Today was a difficult day. It wasn’t easy going to the food bank to ask for my one week supply of food. From the minute I pulled into the parking lot I realized that the lives of the people using the Agape Centre must be met with such mixed emotions. First- it’s a blessing that we have the Agape centre in our city… what would we do without it? However, it’s so overwhelming to see the people who need the services.
I was very surprised to learn that the afternoon list of appointments for weekly food was full… so much that the workers had to squeeze in some extra people due to their personal demands and needs.
I was also a bit shocked that clients using the food bank have to go through such a rigorous screening process. I understand that the documentation provides proof of the living circumstances etc… but it can’t be easy for a family to constantly bring in identification for every family member, as well as all the other required documentation each and every time they access food.
Having our morning appointment was helpful and I liked the fact that the receptionist and the food bank coordinator were organized and competent with regard to the Do the Math Challenge team as well as the clients who really use and need the service. Thanks for the kind service!
The food basket is an assortment of dried, canned, and mostly packaged food. It really isn’t appetizing… I realize that I am very well with the groceries that I am able to afford. I missed fresh veggies today, as well as meat… wow! I was lucky enough to receive a pound of bacon and will have to get creative with recipe ideas. The word, CHALLENGE is definitely in my vocabulary for this week.
Signing off for now.
I’ve already experienced several interesting conversations – wish you could have seen the reaction of my husband and two teenagers when they saw the food from my hamper… the term “baffled “comes to mind. They suggested that I try to switch some of the canned goods in my hamper with brand named canned goods we have at home! Nice try. They are not quite grasping the importance of the challenge- yet!
Today I had a tuna sandwich on whole wheat bread that had “expired” a day before I picked it up from the food bank. I took it home, sliced it up and put it into the freezer. I will use a couple slices per day. I wrapped it into the waxed paper that I chose at the food bank to truly experience what it would be like to not be able to afford, plastic wrap or containers.
I also used the wax paper for my dried cereal snack. No fresh fruit or veggies in the hamper… I wonder what those no-name, waxed beans really taste like. I wonder if the expiry date is past. I wonder how many people go into their cupboards and give the Agape all those old cans of food…way in the back of the cupboard that never get used.
I’m going home to cook up some bacon and an egg… maybe two (I received 6). I can’t bring myself to open the canned waxed beans yet…
“Getting a taste of poverty makes me feel sick” JSM
My sister in Victoria (Yes the blog and the “Do the Math” challenge is being discussed in British Columbia) sent me the following recipe:
Cooking Hint for Beans >> green beans try frying then in a pan with a piece of bacon broken up into tiny pieces this will add flavor and grease then crush up some crackers and sprinkled over for extra salty flavour serve and enjoy.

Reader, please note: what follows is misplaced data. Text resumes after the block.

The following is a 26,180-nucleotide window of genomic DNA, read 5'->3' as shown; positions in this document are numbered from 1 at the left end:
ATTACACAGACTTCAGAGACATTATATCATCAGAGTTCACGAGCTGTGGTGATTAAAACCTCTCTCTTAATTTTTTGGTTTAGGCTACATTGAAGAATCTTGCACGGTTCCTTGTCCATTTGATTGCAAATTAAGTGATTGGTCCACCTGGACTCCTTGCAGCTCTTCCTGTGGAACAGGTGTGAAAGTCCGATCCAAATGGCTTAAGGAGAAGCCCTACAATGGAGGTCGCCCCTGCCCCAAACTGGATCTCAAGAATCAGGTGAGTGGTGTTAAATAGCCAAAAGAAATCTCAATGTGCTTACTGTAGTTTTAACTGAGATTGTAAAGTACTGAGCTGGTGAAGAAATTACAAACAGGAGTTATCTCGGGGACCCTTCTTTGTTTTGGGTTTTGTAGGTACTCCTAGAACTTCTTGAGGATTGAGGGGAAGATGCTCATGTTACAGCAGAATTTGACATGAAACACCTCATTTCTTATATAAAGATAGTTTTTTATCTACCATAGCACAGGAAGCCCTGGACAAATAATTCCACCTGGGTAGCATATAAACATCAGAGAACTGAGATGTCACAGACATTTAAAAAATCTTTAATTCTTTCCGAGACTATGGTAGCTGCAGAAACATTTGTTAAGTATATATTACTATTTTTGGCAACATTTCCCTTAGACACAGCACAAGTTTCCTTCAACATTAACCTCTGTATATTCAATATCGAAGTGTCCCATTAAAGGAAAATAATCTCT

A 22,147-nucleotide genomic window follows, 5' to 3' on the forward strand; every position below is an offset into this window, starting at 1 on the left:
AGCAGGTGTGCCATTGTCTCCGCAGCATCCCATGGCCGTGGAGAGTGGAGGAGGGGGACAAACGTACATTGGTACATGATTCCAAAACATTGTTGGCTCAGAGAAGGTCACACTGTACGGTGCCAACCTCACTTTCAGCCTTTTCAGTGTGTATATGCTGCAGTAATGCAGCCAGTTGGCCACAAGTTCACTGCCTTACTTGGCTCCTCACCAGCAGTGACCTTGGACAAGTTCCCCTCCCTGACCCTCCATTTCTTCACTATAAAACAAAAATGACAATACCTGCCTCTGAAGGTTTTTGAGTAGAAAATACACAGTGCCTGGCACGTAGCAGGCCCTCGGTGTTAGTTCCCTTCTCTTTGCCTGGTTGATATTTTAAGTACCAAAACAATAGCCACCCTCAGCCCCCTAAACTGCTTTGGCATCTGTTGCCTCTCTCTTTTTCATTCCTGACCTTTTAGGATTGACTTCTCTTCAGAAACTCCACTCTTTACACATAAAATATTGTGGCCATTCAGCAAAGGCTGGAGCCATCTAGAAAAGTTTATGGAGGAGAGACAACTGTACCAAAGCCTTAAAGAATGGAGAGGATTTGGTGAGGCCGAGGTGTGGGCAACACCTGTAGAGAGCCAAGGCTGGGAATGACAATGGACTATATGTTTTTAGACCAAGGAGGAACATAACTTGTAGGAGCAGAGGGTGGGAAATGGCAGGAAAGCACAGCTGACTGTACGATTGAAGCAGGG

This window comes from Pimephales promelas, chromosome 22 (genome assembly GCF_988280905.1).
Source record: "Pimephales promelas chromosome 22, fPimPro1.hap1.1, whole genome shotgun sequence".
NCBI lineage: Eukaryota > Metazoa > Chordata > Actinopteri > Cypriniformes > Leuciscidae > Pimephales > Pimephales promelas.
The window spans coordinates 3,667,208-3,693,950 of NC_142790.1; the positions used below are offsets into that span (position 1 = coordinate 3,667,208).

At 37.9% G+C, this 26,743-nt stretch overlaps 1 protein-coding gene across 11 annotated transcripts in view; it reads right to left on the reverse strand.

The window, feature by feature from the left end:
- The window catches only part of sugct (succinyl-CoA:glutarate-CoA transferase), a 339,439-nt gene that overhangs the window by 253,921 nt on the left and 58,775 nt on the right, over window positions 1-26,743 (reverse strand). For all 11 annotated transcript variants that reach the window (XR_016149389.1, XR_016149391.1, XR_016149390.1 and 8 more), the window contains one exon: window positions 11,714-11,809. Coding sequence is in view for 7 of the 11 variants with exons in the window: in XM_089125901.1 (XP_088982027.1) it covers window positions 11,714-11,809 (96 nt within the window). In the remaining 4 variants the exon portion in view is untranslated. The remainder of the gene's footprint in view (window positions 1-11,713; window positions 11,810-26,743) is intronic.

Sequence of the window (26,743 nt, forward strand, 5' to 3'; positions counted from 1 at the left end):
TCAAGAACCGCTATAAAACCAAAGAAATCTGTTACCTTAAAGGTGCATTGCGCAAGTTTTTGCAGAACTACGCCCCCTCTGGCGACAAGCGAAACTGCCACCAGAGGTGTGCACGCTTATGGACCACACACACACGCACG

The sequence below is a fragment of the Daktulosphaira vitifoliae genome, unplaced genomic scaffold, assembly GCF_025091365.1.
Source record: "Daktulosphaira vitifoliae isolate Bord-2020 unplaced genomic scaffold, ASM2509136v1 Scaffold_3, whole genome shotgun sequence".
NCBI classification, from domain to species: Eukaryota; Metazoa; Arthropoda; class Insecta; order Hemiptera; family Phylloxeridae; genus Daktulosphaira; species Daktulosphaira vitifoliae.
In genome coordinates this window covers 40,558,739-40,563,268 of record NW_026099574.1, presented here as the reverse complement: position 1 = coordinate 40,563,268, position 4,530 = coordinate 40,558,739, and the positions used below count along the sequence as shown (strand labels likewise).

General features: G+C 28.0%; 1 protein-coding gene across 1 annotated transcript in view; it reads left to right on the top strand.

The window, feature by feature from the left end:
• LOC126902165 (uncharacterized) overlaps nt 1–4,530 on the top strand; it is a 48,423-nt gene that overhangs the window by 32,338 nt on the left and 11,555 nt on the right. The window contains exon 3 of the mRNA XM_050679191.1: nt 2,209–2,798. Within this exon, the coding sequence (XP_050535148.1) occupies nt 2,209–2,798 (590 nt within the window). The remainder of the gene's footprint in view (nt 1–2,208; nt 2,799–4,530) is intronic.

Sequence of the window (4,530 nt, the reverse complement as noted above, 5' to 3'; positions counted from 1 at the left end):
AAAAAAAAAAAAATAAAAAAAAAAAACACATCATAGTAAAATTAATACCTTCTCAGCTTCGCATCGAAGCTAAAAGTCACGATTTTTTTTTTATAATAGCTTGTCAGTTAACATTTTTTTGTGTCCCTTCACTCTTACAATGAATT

I’m going to try this tomorrow.
Today my daughter “donated” an apple and my co-worker, a pear to my food hamper. The gesture actually struck me as something that does happen in our generous city on a regular basis… people are willing to help out other people (Does this count as cheating?).
The no-name macaroni and cheese mixed with a bit of bacon did not digest very well tonight.
I “get” the need for non-perishable, packaged food items but I am very quickly realizing that they lack nutrients, freshness and contain high fat content.
Did folks see the article in the Standard Freeholder (October 5, 2010) written by Dr. Richard Beliveau entitled: The importance of a veggie-rich diet. The quote that captured my attention, “To effectively prevent cancer, it is important not only to consume large quantities of vegetables, but to diversify your choices.”
So how does that make people feel who live on fixed incomes, food banks and non-perishable food?
Back to the canned wax beans and peas.
Over and out.
Many lessons have come out of this week’s “do the math” challenge:
The food bank is very much needed in our community and I have a refreshed outlook with regard to its purpose.
- Most prepackaged food (convenient) is not nutritious, tasty or healthy.
- People living on fixed incomes are very limited in their ability to choose healthy, fresh and affordable food.
- Too much starch leaves me feeling bloated, and ill. I cannot imagine eating this way in the long term.
- I am grateful for the community profile experience- I shared a heartfelt, lengthy discussion with regard to her life that is unforgettable.
- I look forward to meeting her for lunch next week – schedules match up best then.
- Friends and family are supportive in times of need. Thanks for the donated apples and recipes.
Canadians do go hungry. We need to support our local food banks and continue to advocate the government to put some extra dollars into the monthly budgets.
I am thankful for the experience.
May all of your Thanksgiving Dinners contain some fresh produce.
Warmest regards, Jody Souka-Marleau M.A.
“Light tomorrow with today” (E. Barrett-Browning)
Social Service Worker Program